So does that mean it’s not artifice we want? This goes to the nature of what we have so far been calling either the actions that are made or the events in which they are overtaken. Is this because as events, as impersonal, they cannot but be true? No, it’s not.

Don’t forget the line of artifice, of theatricality, overturning any truth, even that of the event. We have said, however, that the force of the event is here, and that doesn’t mean only of the event in its impersonal aspect.

What are the gestures we make on the stage? Are they ideas? No, no, no: they are affects freed, set free from personal entanglement, and as such must be true to themselves.

Is this so? Well… I would say that some paring down occurs: yes, some pruning, of the dense tangle of messy emotion. While preserving intensity. How?

We have just had taken from us that which we gave intensity for it being in the context of our interior lives. Isn’t its mess its essence? That is the decision we must make, in where we put the line of artifice. And how we use the line of the stage to underline what is shown. Events? …yes, but in a very subjective sense. In the sense that we say, it was only your impression that that truth led to that other one. Only your opinion. For me it didn’t work at all: I couldn’t believe in what happened because of … to be honest I was distracted by the walking. It was dishonest.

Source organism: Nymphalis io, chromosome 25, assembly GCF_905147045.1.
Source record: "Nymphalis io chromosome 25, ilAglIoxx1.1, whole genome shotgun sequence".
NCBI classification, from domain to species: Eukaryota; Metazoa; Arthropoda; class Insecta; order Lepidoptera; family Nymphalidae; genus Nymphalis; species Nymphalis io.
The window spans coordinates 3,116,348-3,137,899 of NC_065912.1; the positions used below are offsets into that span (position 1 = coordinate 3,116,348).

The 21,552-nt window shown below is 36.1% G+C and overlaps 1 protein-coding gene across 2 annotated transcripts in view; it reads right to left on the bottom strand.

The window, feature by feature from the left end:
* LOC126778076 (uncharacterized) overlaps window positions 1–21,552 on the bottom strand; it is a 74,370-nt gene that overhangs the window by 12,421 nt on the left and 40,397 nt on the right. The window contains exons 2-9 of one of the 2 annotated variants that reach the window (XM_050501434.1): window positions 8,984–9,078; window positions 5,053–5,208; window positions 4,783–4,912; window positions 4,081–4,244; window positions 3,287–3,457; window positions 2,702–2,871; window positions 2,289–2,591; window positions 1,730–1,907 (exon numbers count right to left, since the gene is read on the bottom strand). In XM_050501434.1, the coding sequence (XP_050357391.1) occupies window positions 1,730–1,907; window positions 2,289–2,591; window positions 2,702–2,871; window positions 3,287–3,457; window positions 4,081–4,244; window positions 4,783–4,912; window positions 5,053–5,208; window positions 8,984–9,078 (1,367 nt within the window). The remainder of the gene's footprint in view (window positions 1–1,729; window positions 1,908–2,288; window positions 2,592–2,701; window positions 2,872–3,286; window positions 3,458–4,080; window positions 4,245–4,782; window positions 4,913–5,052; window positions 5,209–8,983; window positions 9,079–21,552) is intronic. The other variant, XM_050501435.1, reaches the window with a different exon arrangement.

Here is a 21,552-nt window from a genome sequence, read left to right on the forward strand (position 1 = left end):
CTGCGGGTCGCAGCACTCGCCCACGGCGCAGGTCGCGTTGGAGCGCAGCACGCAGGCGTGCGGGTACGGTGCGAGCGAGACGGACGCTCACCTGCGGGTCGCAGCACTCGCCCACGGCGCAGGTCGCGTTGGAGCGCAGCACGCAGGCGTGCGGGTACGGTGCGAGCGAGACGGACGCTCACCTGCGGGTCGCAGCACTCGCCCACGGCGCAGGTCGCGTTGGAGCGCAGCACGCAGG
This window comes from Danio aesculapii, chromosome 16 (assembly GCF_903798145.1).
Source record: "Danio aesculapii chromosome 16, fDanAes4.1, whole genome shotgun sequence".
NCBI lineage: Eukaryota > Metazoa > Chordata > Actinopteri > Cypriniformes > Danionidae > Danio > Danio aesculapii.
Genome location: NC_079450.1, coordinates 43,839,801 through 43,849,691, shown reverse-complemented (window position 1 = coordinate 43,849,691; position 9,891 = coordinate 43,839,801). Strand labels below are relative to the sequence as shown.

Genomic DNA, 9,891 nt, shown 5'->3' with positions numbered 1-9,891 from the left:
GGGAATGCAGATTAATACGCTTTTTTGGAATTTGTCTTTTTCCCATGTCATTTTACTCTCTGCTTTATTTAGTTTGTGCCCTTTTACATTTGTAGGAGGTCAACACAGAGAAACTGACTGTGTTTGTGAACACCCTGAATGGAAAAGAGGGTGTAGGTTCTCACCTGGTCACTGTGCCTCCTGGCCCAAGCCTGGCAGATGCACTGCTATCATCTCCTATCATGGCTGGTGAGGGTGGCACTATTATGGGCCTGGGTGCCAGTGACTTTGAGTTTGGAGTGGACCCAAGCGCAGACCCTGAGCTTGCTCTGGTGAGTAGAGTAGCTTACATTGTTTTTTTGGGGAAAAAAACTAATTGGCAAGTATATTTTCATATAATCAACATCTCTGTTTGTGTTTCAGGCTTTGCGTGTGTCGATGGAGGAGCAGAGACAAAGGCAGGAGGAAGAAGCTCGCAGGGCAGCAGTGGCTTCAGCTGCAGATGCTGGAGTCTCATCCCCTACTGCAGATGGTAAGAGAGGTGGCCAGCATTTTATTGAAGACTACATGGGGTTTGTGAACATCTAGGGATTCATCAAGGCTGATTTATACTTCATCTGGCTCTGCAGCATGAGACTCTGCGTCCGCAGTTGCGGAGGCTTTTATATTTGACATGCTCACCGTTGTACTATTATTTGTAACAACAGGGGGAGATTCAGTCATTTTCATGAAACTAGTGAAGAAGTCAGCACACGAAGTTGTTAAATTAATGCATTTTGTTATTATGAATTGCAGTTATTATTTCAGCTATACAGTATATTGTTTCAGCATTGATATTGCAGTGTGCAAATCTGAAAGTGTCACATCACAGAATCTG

It would seem that the two lines oppose one another: the line of artifice and that of … let’s say, necessity. One undercutting and undoing the work the other is doing. Artifice making it all seem so … pointless. We already know what side theatre people are on, the one of saying, Don’t take it all so seriously! And then with their care about the details, the technical details, that otherwise do seem so pointless: how do I walk? What steps to take so that the affect that was personal is freed from me-ness to have the effect of any body walking, at least subjectively.

Note here is a subject talking to a subject and the strange coincidence of the two, which breaks with the imposition of the second line: the subjects splitting, one from the other. Now there is the one onstage, and the other, who is an actor, who acts the part we are interested in, of the affect or the event. So that we would sooner call it a subject than either of the two.

We can see it to be the case, the two lines seeming to be opposed, most clearly when we look at the things, the objects, in a theatre, on an empty stage. What is it going to take to convince us that that is a real door? Leaving by it?

No. Wait. What is being staged is the subject itself. Himself. Herself. It no longer matters: an impersonal, depersonalised subject.

This is perhaps why I like dance. Because Douglas Wright understood it better than anyone: the stage is overtaken as much by the set elements as by the movements of the dancers. And there is a complex ensemble here. An agency. Not a subject, or subjective state or viewpoint, being expressed, but an expressive subject.